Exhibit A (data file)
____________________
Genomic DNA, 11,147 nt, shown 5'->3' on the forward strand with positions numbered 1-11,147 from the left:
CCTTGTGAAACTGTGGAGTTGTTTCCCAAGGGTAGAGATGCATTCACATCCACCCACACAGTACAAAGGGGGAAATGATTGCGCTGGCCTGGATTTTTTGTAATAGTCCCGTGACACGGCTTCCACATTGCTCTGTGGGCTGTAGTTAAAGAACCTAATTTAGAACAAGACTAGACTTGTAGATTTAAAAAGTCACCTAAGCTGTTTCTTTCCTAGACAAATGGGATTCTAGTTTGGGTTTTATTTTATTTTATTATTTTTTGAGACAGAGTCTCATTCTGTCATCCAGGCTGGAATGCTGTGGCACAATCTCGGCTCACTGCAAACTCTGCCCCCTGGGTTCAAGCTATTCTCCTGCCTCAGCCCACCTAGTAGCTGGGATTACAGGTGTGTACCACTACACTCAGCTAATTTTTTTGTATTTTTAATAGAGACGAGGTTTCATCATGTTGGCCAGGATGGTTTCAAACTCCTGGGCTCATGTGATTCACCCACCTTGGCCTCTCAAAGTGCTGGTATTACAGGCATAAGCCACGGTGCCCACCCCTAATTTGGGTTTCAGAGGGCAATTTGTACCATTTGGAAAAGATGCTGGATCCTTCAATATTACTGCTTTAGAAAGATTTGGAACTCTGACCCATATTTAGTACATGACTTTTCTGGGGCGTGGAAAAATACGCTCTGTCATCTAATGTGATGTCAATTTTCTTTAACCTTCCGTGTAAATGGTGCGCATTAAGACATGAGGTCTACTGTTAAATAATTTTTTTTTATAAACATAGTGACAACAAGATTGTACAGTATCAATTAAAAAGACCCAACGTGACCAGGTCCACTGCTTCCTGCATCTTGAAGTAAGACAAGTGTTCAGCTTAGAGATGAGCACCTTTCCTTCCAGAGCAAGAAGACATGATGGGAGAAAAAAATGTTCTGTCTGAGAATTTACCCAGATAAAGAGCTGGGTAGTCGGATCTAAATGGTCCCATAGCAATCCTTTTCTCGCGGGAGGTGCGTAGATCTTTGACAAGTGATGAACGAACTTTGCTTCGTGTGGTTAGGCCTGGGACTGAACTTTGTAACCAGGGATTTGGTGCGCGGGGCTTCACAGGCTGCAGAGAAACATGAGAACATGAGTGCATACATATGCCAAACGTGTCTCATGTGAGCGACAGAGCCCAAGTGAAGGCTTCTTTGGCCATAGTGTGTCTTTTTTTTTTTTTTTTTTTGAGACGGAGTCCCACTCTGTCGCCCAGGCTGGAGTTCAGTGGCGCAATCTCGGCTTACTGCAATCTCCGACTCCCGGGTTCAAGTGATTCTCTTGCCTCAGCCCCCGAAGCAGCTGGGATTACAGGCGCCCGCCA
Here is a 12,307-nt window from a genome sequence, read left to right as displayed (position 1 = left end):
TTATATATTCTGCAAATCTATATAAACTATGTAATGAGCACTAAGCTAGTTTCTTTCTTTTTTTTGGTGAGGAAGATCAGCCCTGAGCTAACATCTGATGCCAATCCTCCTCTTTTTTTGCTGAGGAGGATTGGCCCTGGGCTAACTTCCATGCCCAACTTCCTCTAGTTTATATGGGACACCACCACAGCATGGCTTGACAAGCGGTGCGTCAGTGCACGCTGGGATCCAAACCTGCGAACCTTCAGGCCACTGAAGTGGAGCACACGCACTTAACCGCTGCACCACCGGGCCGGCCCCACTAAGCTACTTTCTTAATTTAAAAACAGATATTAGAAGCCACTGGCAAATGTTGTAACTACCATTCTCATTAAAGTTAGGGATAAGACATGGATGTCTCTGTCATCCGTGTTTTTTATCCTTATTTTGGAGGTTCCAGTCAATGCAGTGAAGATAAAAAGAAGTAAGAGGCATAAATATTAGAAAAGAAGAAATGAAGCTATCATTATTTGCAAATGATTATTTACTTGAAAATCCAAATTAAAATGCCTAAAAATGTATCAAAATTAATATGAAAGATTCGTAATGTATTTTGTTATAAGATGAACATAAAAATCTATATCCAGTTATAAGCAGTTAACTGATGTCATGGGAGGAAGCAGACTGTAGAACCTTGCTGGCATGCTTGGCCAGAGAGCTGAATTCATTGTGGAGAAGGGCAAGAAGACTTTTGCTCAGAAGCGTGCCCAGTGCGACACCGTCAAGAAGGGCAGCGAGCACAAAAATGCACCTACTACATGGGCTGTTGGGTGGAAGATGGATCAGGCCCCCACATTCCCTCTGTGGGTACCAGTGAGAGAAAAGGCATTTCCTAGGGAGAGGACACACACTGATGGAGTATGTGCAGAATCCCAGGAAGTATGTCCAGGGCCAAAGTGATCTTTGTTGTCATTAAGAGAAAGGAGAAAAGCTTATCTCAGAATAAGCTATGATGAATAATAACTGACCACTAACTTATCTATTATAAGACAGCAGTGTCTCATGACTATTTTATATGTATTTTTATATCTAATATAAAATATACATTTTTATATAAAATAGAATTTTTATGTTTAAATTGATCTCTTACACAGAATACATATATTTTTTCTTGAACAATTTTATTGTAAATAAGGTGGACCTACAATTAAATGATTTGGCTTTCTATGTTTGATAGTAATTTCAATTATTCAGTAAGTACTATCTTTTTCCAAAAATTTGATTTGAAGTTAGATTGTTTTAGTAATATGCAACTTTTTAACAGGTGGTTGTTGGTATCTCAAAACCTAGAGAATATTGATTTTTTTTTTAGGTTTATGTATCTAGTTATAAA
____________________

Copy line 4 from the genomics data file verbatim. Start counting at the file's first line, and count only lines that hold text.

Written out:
TTATATATTCTGCAAATCTATATAAACTATGTAATGAGCACTAAGCTAGTTTCTTTCTTTTTTTTGGTGAGGAAGATCAGCCCTGAGCTAACATCTGATGCCAATCCTCCTCTTTTTTTGCTGAGGAGGATTGGCCCTGGGCTAACTTCCATGCCCAACTTCCTCTAGTTTATATGGGACACCACCACAGCATGGCTTGACAAGCGGTGCGTCAGTGCACGCTGGGATCCAAACCTGCGAACCTTCAGGCCACTGAAGTGGAGCACACGCACTTAACCGCTGCACCACCGGGCCGGCCCCACTAAGCTACTTTCTTAATTTAAAAACAGATATTAGAAGCCACTGGCAAATGTTGTAACTACCATTCTCATTAAAGTTAGGGATAAGACATGGATGTCTCTGTCATCCGTGTTTTTTATCCTTATTTTGGAGGTTCCAGTCAATGCAGTGAAGATAAAAAGAAGTAAGAGGCATAAATATTAGAAAAGAAGAAATGAAGCTATCATTATTTGCAAATGATTATTTACTTGAAAATCCAAATTAAAATGCCTAAAAATGTATCAAAATTAATATGAAAGATTCGTAATGTATTTTGTTATAAGATGAACATAAAAATCTATATCCAGTTATAAGCAGTTAACTGATGTCATGGGAGGAAGCAGACTGTAGAACCTTGCTGGCATGCTTGGCCAGAGAGCTGAATTCATTGTGGAGAAGGGCAAGAAGACTTTTGCTCAGAAGCGTGCCCAGTGCGACACCGTCAAGAAGGGCAGCGAGCACAAAAATGCACCTACTACATGGGCTGTTGGGTGGAAGATGGATCAGGCCCCCACATTCCCTCTGTGGGTACCAGTGAGAGAAAAGGCATTTCCTAGGGAGAGGACACACACTGATGGAGTATGTGCAGAATCCCAGGAAGTATGTCCAGGGCCAAAGTGATCTTTGTTGTCATTAAGAGAAAGGAGAAAAGCTTATCTCAGAATAAGCTATGATGAATAATAACTGACCACTAACTTATCTATTATAAGACAGCAGTGTCTCATGACTATTTTATATGTATTTTTATATCTAATATAAAATATACATTTTTATATAAAATAGAATTTTTATGTTTAAATTGATCTCTTACACAGAATACATATATTTTTTCTTGAACAATTTTATTGTAAATAAGGTGGACCTACAATTAAATGATTTGGCTTTCTATGTTTGATAGTAATTTCAATTATTCAGTAAGTACTATCTTTTTCCAAAAATTTGATTTGAAGTTAGATTGTTTTAGTAATATGCAACTTTTTAACAGGTGGTTGTTGGTATCTCAAAACCTAGAGAATATTGATTTTTTTTTTAGGTTTATGTATCTAGTTATAAA